Paul Smith has long been a name synonymous with cutting-edge fashion that melds clean, classic styles with dashes of contemporary individuality. On Nov. 15th, the Design Museum in London, England, is launching the “Hello,
My Name Is Paul Smith” exhibition, which explores the once-aspiring-racing-cyclist-turned-fashion-designer’s career. We caught up with exhibition curator Donna Loveday for an early peek.

Q: Tell us about the “Hello, My Name Is Paul Smith” exhibition — what will guests experience and learn about this iconic designer?
A: Many people are familiar with Paul Smith’s clothes, with the collections, with the shops, but I think it will give people a deeper insight as to how Paul started out as a designer and a retailer. Visitors will walk into the exact recreation of the first shop that he opened in 1970, which measured just three-by-three metres squared, and then we’re going to take you into a section called “Inside Paul’s Head,” which is designed for people to understand where he derives his ideas and gets his inspiration. Within that space we recreate his office in Covent Garden in London, which is very famous for being crammed full of all manner of objects that he’s collected over the years, but also things sent to him on a daily basis from admirers all over the world. It’s full of books, bicycles, rabbits, robots, bills, letters — all sorts of things. Paul describes the office as his brain: that’s where he gets so many ideas from, and it could be the idea that informs a future collection or the interior of a shop.

Q: What will be on display fashionwise?
A: We wanted to present some iconic pieces from the archive that represented the themes that are really important to Paul: British tradition, travel, colour and print. He was the first designer to put photographic print onto shirts, so we have a series of those. Also, the sober grey suits with the bright pink linings, things like that. People have described him as classic with a twist, and that sums him up very well.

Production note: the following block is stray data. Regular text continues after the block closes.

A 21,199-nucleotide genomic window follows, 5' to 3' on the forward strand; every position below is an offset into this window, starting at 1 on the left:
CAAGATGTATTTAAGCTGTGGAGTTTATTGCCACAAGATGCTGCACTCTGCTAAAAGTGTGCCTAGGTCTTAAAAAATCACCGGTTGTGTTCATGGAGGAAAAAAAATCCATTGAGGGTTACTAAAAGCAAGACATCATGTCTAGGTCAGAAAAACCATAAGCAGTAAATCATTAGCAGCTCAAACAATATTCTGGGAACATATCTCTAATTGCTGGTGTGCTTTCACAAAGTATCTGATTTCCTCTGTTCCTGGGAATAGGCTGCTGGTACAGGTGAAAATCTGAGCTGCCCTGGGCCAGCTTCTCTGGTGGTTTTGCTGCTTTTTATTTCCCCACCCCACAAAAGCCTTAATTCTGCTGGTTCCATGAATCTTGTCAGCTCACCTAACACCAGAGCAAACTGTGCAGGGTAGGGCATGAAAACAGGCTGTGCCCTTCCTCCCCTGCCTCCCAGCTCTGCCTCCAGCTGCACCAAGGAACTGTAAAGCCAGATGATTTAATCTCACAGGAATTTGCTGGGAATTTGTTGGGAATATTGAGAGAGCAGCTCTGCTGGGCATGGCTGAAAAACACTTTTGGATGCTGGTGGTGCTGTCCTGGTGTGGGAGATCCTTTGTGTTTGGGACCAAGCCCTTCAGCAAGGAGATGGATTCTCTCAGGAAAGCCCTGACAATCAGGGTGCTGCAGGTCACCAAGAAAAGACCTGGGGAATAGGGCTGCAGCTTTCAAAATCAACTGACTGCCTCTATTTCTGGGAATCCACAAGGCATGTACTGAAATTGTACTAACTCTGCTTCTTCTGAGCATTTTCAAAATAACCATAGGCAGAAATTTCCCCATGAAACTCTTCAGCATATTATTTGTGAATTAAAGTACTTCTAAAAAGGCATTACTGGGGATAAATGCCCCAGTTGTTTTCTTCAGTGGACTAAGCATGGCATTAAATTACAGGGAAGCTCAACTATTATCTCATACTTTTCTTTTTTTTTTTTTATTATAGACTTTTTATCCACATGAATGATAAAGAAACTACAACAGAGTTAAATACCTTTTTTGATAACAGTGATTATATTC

Q: What makes Paul’s designs so appealing and enduring?
A: When he first started out, in menswear particularly, he wanted to create clothing with traditional tailoring that had something a little more to it. It had the added injection of colour into menswear, maybe in a jacket lining or ties that had unexpected prints on the back. Everything you buy from Paul Smith is beautifully made but has this little surprise that sometimes only the wearer is conscious of, if it’s on the inside of the jacket for example. But if you opened the jacket then somebody would get a sense of what that is. That’s what’s so interesting about him and so clever. That’s why people go back to Paul Smith time and time again — they know they’re getting that added extra. They’re getting good craftsmanship, quality fabrics, good cuts, but at the same time something a little bit more fun and humorous.

www.designmuseum.org

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Michael Hill